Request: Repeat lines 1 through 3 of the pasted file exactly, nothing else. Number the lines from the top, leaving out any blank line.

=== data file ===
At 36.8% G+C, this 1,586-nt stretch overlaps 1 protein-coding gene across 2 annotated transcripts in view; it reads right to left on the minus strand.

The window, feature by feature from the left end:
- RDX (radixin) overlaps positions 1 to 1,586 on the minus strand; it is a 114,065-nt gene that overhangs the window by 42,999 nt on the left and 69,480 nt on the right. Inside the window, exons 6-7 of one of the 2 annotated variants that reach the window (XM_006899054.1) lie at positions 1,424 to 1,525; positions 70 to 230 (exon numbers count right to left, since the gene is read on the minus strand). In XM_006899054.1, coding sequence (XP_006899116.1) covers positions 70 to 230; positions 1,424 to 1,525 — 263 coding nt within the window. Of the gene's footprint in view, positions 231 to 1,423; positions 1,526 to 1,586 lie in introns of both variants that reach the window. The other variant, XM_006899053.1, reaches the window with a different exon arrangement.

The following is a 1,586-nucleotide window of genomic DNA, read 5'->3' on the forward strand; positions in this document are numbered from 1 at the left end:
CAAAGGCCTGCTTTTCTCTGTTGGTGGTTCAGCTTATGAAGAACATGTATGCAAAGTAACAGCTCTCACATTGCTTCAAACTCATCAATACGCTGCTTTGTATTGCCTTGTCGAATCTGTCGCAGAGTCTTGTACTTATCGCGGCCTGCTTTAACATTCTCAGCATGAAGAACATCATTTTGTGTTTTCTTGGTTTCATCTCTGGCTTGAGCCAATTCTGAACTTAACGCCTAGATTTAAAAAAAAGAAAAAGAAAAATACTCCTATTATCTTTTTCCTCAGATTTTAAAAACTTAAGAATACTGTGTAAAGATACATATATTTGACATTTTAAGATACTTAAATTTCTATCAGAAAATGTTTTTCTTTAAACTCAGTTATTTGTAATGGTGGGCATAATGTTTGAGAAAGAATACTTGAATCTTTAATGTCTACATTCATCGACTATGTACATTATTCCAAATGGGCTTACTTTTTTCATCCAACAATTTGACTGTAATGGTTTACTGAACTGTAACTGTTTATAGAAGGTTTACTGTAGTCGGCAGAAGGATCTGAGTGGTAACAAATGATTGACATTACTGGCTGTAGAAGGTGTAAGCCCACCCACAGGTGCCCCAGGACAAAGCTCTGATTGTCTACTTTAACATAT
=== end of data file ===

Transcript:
At 36.8% G+C, this 1,586-nt stretch overlaps 1 protein-coding gene across 2 annotated transcripts in view; it reads right to left on the minus strand.

The window, feature by feature from the left end:
- RDX (radixin) overlaps positions 1 to 1,586 on the minus strand; it is a 114,065-nt gene that overhangs the window by 42,999 nt on the left and 69,480 nt on the right. Inside the window, exons 6-7 of one of the 2 annotated variants that reach the window (XM_006899054.1) lie at positions 1,424 to 1,525; positions 70 to 230 (exon numbers count right to left, since the gene is read on the minus strand). In XM_006899054.1, coding sequence (XP_006899116.1) covers positions 70 to 230; positions 1,424 to 1,525 — 263 coding nt within the window. Of the gene's footprint in view, positions 231 to 1,423; positions 1,526 to 1,586 lie in introns of both variants that reach the window. The other variant, XM_006899053.1, reaches the window with a different exon arrangement.